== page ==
• Getting To Yes – Fisher,Ury: how to negotiate effectively in all areas of your life (with employers, investors, spouses, fishmongers) by avoiding positions and addressing underlying interests.
  • The Seven Principles for Making a Marriage Work – John Gottman: <preach>Some things are more important than your next round or release.  Without strong support at home you can’t succeed, and whether your startup succeeds wildly or flames out, you will have failed if you lose what’s important to you.</preach>

Please, let’s fill this in with more.  And then get Chapters or Amazon to sponsor a set for new cohort companies 🙂

Motivate with PROGRESS


In a recent HBR article (What Really Motivates Workers) it was revealed that workers are motivated less by the usual suspects (incentives, recognition, …) than we thought and that in fact progress in their work is the key driver of daily satisfaction.  How can we take advantage of this in software development to crank up real and perceived progress, and keep workers happier on a daily basis?

First, it seems we’re an industry uniquely situated to take advantage of creating perceived progress.  I don’t mean false progress, but with the real time metrics available such as compile errors, bug databases, unit tests passed or test runtime, we have the tools to demonstrate progress in several ways depending on the project.  The trick may be to identify the ones that are most valuable to your product, and to keep some perspective on how much you emphasize them.  If you keep cheering up your team by pointing to the diminishing bug list, you’ll have a hard time rallying them when a large dump of bugs comes in from new testing.  Keep it focused on customer satisfaction and percent of code under testing.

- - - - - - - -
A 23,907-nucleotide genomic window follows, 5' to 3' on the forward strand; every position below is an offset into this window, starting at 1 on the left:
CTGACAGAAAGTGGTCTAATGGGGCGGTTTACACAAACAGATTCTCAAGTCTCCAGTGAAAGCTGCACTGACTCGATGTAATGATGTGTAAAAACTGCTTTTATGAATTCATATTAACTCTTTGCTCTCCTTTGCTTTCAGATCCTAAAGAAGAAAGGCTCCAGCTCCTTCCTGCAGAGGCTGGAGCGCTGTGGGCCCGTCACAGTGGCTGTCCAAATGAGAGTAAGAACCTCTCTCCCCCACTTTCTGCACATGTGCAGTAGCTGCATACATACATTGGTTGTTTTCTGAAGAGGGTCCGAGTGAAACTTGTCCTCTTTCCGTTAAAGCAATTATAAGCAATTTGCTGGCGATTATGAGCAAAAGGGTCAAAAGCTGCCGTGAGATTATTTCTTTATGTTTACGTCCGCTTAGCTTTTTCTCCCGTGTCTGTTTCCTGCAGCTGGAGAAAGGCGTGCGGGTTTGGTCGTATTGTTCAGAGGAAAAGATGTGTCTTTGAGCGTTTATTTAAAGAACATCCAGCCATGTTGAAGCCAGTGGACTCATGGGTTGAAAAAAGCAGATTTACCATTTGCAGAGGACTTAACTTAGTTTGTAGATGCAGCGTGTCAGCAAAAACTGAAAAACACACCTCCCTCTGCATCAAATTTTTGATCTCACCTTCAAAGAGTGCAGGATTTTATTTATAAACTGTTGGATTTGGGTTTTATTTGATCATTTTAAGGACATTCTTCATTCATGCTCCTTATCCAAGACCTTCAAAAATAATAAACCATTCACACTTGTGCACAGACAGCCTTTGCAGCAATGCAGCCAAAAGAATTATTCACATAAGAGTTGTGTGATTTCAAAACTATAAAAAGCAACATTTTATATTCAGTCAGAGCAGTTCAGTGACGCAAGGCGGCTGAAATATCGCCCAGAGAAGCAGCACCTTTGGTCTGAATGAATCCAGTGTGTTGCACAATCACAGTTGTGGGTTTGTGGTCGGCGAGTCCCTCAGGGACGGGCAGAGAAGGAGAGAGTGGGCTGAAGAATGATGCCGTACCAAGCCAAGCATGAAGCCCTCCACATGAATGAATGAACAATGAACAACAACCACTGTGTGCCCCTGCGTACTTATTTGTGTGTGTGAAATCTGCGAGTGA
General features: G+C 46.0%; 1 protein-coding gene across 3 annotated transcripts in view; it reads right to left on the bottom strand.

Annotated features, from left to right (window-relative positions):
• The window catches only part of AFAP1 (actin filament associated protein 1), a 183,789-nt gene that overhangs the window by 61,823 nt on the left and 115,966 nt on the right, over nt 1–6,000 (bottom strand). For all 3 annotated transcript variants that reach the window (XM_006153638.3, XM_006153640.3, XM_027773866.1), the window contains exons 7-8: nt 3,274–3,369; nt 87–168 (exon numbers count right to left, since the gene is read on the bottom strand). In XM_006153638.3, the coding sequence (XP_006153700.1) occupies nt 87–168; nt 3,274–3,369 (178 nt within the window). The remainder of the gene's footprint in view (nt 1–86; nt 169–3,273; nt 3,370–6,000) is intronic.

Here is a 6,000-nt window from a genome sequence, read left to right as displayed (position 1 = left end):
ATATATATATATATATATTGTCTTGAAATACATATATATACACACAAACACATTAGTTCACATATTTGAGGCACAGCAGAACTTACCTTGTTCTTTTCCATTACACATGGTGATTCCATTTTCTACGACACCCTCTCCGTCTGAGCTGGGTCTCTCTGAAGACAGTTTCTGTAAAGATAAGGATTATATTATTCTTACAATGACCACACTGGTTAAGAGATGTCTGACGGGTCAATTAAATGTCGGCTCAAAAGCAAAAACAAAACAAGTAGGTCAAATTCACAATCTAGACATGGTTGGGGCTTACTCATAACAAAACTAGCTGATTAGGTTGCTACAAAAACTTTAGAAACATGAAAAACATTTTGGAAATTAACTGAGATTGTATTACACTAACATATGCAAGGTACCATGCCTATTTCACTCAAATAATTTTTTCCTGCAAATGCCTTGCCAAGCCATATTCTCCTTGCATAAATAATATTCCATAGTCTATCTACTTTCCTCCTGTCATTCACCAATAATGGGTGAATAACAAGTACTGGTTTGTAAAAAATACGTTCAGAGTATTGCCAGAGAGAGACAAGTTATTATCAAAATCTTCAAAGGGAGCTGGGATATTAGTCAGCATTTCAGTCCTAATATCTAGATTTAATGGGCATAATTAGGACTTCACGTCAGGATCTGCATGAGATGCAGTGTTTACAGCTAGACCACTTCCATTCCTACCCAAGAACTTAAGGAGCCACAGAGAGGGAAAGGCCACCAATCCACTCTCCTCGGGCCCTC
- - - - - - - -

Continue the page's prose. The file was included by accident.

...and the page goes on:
Second, there are methodologies and tools for software engineering that support constant progress and prevent the kind of backslide that kills morale and motivation.  Specifically, I’m thinking of agile methods that cut out time spent on exhaustive planning and requirement specifications that doesn’t feel like progress to the person writing it, and creates the opportunity for big negative progress when it turns out they’re misguided.  Then tack on test driven development to allow constant, incremental additions while locking out the possibility of backsliding again, and continuous integration and deployment to keep your work rolling forward instead of halting and going back.

These are very pragmatic, and well tested methods that, used together, will hugely increase the number of days your team can go without a big backslide, adding incremental improvement or capability day in and day out.  And, according to the article, this is a key driver of motivation.  So in addition to the benefits we already knew about (faster results, less wasted time, better tested code, no ‘ocean boiling’ integration and release cycle) we can now say that agile methods keep your team happy and motivated.

What other techniques support constant progress?